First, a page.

I am particularly focused on using 3D technology to create personalized implants for the purpose of limb sparing. With this approach, an implant is created that fits the patient perfectly, as opposed to traditional implants that may not fit so well.

There are other treatment modalities that are currently being used or investigated to kill the tumor without having to remove it. In addition to stereotactic radiation therapy, other techniques include microwave ablation and histotripsy, but these are not used or offered at CSU.

While these modalities are very appealing because a big surgery is not required, what we have learned from the experience with stereotactic radiation therapy is that the bone is then at high risk of a fracture. The tumor might have been killed by the treatment, but the bone has been weakened by the destruction caused by the tumor and this is not changed with the treatment. So, we are looking at different ways to make the bone stronger to prevent a fracture.

One approach we have worked on is to develop a novel way to deliver bone cement into a bone after stereotactic radiation therapy to make it stronger. But that, in itself, is not a complete solution that addresses all the forces that can break a bone. We are also working on developing a new implant that would complement cementoplasty. Also, on the horizon but truly in the earliest stages of discovery in dogs, is a treatment that could help the body strengthen the bone without relying on a surgeon to place foreign materials in the bone.

Great Dane

Along the same idea of allowing the body to make its own bone, through a current pilot study, we are investigating bioreplaceable

implants for surgical limb sparing. The idea is that after the segment of bone that has the tumor is removed surgically, instead of using implants made of metal, we are using an implant made of a material that allows the body to grow new bone to fill in the defect. (Learn more about the first patient enrolled in this study.)

In addition to my work on the primary tumor site, I am collaborating with other teams to help develop therapies that are aimed at treating metastatic disease. In dogs with osteosarcoma, about 90 percent will experience metastasis. I am currently collaborating with a project looking at immunotherapy for osteosarcoma. A team of scientists at Northwestern University are looking into growing autologous tumor-infiltrating lymphocytes and natural killer cells from tumors with the goal of using these to treat metastatic disease.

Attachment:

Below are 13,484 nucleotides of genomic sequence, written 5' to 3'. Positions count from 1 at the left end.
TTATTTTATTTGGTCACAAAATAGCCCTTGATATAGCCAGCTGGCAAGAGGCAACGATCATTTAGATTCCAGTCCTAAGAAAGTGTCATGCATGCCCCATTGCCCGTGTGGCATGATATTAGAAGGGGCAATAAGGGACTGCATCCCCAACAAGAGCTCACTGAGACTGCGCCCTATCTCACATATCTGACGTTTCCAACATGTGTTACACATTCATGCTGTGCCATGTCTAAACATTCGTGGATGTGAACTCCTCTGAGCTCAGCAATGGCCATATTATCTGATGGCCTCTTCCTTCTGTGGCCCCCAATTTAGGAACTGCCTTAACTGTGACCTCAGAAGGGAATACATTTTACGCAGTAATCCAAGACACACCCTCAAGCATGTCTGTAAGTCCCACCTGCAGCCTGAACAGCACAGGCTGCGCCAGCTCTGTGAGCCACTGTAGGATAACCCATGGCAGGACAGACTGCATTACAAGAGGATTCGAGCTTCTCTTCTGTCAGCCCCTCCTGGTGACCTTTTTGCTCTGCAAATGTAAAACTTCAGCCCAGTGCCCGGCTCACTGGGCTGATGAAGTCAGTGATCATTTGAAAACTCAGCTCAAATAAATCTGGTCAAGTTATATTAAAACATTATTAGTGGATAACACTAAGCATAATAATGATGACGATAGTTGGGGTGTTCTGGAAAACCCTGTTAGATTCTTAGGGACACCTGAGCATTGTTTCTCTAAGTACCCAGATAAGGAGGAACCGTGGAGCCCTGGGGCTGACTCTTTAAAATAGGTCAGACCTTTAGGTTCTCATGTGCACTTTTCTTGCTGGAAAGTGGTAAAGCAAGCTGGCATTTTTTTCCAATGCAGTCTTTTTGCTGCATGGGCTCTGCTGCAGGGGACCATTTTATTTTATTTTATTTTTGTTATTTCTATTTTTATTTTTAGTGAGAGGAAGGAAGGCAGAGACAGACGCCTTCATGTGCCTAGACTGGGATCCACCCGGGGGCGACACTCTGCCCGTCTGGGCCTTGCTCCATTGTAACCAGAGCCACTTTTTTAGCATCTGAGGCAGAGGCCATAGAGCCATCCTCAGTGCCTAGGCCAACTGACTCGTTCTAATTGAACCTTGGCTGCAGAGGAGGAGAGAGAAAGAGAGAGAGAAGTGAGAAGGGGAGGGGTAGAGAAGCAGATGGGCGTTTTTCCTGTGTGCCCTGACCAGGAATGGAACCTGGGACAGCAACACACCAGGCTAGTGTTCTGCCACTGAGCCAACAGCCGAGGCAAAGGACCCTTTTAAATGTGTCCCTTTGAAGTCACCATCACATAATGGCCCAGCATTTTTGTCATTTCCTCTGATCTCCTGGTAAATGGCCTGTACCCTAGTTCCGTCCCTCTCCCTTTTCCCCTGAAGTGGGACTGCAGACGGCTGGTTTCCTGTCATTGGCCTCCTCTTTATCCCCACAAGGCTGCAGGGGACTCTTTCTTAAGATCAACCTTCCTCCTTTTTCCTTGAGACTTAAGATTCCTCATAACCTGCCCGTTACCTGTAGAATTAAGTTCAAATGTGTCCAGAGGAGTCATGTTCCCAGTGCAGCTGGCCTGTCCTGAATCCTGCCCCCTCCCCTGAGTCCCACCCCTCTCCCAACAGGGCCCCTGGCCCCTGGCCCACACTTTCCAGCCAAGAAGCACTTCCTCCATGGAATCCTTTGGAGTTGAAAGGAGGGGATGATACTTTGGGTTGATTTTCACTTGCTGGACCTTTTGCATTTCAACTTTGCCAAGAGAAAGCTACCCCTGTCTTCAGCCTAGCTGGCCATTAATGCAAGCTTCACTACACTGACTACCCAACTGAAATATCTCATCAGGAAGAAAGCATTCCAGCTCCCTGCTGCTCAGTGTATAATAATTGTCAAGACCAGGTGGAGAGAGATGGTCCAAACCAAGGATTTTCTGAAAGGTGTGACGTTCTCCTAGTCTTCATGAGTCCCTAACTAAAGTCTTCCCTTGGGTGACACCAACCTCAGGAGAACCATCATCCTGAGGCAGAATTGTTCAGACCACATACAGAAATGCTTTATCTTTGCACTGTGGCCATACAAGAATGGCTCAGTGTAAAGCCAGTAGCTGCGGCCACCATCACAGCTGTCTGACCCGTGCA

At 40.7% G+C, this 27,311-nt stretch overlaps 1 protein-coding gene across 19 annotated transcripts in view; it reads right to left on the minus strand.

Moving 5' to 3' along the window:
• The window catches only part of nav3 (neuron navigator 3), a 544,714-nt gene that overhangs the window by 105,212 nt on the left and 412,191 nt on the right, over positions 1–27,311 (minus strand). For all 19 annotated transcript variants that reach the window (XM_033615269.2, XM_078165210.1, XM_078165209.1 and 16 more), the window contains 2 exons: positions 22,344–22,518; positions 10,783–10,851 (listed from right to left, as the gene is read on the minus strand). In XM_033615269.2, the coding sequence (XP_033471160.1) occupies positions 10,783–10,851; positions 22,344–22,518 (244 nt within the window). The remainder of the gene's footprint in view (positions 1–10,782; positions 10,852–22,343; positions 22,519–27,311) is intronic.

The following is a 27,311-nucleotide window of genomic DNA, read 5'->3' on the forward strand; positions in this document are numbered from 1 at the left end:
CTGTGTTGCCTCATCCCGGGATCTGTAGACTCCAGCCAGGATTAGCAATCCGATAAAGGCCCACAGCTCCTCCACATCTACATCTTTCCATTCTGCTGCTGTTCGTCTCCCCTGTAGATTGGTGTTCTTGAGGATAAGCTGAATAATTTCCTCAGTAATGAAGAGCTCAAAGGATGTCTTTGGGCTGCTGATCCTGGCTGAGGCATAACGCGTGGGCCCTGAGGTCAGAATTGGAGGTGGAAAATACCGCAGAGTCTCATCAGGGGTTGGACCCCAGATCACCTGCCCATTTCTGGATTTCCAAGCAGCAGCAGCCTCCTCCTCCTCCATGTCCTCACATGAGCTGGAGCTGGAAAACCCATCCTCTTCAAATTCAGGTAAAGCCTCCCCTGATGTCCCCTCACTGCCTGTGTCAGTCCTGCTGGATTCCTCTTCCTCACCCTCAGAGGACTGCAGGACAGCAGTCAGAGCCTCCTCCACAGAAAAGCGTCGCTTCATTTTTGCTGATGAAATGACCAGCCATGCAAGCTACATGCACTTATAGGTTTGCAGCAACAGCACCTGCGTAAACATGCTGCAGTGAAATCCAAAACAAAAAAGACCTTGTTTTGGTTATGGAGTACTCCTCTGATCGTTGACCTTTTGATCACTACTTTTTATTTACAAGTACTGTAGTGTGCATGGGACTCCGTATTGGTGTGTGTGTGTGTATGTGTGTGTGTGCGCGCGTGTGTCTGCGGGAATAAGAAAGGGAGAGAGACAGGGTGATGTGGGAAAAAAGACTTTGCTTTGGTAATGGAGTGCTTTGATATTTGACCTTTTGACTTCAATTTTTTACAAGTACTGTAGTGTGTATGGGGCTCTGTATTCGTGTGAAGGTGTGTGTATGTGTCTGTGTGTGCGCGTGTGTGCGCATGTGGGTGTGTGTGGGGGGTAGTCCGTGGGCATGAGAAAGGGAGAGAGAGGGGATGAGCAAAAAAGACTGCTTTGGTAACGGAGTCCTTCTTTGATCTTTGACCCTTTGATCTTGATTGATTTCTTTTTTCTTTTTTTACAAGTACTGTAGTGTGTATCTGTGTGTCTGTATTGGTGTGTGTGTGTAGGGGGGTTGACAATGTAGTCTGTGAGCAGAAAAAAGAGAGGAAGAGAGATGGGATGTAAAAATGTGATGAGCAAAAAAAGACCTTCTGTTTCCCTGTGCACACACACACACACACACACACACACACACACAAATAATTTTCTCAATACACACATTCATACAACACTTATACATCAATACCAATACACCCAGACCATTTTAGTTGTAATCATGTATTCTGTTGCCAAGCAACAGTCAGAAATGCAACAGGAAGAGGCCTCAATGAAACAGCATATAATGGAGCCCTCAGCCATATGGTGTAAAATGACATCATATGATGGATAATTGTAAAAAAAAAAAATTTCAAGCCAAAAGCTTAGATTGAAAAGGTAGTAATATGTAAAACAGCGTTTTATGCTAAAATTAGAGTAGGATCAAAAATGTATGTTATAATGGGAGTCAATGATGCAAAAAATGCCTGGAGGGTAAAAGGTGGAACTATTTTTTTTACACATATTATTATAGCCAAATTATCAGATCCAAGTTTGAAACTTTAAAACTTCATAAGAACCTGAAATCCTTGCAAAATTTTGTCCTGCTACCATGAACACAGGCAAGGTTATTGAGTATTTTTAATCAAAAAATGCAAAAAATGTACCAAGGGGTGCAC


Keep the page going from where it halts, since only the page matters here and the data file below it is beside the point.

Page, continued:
How are we moving the needle?

Basic science is instrumental to develop new therapies. And new therapies are often developed when different disciplines come together. Therefore, collaboration is paramount to allow new ideas to flourish and be investigated to where they are available to patients. A good example is the amazing technology that had to be developed to create 3D printing. I’ve relied on collaborators in mechanical engineering to design and produce personalized 3D implants, and other partners to develop the bioreplaceable materials we are testing.

What are your hopes in the next 10 years for the diagnosis and treatment of canine bone cancer?

A cure! We cannot give up. We must find a cure but it is a very difficult nut to crack. On a more realistic level, my hope is to have treatments that will restore the normal health of the bone where the tumor grows and treatments that do a better job at prolonging survival than what we currently offer. From the diagnostic perspective, a reliable diagnostic test that is even less invasive such as a blood test. I think we are getting closer.